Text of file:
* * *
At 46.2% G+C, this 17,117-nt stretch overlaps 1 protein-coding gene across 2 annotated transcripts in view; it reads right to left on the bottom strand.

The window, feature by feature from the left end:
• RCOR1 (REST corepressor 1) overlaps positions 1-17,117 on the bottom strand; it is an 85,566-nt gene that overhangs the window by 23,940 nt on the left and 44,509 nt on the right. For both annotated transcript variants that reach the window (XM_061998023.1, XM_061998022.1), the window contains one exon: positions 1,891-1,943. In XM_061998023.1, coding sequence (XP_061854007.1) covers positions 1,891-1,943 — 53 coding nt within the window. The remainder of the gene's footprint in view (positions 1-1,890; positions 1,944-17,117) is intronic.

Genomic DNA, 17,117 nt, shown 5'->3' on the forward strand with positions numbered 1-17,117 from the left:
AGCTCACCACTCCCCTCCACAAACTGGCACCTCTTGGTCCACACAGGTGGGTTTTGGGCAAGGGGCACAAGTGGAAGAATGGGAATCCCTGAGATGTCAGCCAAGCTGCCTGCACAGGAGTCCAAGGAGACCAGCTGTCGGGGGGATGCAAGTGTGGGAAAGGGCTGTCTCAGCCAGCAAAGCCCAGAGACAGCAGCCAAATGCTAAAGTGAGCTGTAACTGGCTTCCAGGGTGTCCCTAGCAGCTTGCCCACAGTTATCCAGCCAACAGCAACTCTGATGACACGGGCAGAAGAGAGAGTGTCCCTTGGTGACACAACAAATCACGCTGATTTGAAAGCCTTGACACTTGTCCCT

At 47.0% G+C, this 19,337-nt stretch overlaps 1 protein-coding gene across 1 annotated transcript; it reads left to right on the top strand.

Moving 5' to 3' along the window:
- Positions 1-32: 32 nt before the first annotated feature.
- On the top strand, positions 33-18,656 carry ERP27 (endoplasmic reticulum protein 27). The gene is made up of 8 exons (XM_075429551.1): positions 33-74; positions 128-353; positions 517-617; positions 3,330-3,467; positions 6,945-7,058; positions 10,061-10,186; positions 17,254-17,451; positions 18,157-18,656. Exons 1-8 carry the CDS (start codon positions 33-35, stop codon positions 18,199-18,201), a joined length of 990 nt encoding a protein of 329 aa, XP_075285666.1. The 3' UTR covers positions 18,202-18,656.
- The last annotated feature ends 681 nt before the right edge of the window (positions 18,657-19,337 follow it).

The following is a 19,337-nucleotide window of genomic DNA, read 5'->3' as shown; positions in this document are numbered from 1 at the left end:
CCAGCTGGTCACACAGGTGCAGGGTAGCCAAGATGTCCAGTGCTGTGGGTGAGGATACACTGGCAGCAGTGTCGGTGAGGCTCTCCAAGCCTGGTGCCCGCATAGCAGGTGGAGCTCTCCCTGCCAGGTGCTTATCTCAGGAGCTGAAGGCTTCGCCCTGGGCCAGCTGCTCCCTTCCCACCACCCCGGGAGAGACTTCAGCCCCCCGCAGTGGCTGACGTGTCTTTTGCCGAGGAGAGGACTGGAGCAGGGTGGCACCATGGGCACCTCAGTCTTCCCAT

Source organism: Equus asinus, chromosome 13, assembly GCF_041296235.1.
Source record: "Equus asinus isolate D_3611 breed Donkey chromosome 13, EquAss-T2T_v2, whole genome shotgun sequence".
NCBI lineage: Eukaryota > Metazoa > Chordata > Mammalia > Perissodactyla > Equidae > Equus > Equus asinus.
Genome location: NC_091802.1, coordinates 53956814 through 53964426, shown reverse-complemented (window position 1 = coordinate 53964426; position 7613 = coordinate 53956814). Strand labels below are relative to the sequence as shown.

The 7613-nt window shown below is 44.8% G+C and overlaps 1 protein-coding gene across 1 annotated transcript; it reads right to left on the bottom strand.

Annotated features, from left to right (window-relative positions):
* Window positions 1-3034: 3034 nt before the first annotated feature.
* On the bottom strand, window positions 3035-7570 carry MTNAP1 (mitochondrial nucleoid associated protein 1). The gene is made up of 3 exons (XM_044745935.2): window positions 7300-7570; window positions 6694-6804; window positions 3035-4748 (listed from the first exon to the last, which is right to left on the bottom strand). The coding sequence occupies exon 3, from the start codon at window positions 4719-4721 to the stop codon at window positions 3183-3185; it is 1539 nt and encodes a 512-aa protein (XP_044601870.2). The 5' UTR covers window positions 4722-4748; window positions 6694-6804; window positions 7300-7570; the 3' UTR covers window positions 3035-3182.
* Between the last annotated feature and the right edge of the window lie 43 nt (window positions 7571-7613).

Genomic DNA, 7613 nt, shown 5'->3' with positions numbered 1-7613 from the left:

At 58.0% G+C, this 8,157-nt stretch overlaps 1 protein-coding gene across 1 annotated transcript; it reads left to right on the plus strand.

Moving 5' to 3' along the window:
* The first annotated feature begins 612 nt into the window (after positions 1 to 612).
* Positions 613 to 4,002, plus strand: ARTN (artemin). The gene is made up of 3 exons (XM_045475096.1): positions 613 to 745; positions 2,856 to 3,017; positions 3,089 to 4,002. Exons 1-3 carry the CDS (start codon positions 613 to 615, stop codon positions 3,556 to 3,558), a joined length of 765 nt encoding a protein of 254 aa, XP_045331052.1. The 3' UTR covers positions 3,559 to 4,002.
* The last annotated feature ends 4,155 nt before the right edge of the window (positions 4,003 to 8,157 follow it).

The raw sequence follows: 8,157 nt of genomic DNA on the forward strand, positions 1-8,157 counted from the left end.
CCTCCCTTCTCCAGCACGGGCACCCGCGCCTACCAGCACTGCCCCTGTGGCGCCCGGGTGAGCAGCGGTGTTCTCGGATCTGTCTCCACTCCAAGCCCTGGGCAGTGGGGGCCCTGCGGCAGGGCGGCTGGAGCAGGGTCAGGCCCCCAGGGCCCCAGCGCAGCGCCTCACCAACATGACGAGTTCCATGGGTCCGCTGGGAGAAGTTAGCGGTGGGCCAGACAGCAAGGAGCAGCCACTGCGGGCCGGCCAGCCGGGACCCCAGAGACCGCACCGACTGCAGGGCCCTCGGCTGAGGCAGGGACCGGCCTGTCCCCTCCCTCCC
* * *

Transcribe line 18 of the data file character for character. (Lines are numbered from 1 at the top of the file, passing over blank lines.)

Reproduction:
Annotated features, from left to right (window-relative positions):